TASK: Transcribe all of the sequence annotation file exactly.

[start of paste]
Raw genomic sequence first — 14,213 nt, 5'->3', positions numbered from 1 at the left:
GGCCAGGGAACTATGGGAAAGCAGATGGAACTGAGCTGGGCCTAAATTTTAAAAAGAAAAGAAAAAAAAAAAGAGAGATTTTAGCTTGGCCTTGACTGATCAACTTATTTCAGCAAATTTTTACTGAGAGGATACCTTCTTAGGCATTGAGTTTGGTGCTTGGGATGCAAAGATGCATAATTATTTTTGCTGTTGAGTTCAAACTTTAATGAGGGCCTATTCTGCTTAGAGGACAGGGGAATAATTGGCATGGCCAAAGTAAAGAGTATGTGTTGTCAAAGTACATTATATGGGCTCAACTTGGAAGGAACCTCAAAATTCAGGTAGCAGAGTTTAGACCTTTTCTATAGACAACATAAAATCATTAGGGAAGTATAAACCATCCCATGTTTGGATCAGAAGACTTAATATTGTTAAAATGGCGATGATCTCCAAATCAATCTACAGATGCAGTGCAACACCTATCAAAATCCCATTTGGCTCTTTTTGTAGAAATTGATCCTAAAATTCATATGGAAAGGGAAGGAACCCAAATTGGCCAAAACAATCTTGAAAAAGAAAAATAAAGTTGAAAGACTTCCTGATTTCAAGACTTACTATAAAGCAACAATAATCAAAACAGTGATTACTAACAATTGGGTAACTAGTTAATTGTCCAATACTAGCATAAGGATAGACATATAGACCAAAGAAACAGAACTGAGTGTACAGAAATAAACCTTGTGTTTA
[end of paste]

Raw genomic sequence first — 14,213 nt, 5'->3', positions numbered from 1 at the left:
GGCCAGGGAACTATGGGAAAGCAGATGGAACTGAGCTGGGCCTAAATTTTAAAAAGAAAAGAAAAAAAAAAAGAGAGATTTTAGCTTGGCCTTGACTGATCAACTTATTTCAGCAAATTTTTACTGAGAGGATACCTTCTTAGGCATTGAGTTTGGTGCTTGGGATGCAAAGATGCATAATTATTTTTGCTGTTGAGTTCAAACTTTAATGAGGGCCTATTCTGCTTAGAGGACAGGGGAATAATTGGCATGGCCAAAGTAAAGAGTATGTGTTGTCAAAGTACATTATATGGGCTCAACTTGGAAGGAACCTCAAAATTCAGGTAGCAGAGTTTAGACCTTTTCTATAGACAACATAAAATCATTAGGGAAGTATAAACCATCCCATGTTTGGATCAGAAGACTTAATATTGTTAAAATGGCGATGATCTCCAAATCAATCTACAGATGCAGTGCAACACCTATCAAAATCCCATTTGGCTCTTTTTGTAGAAATTGATCCTAAAATTCATATGGAAAGGGAAGGAACCCAAATTGGCCAAAACAATCTTGAAAAAGAAAAATAAAGTTGAAAGACTTCCTGATTTCAAGACTTACTATAAAGCAACAATAATCAAAACAGTGATTACTAACAATTGGGTAACTAGTTAATTGTCCAATACTAGCATAAGGATAGACATATAGACCAAAGAAACAGAACTGAGTGTACAGAAATAAACCTTGTGTTTA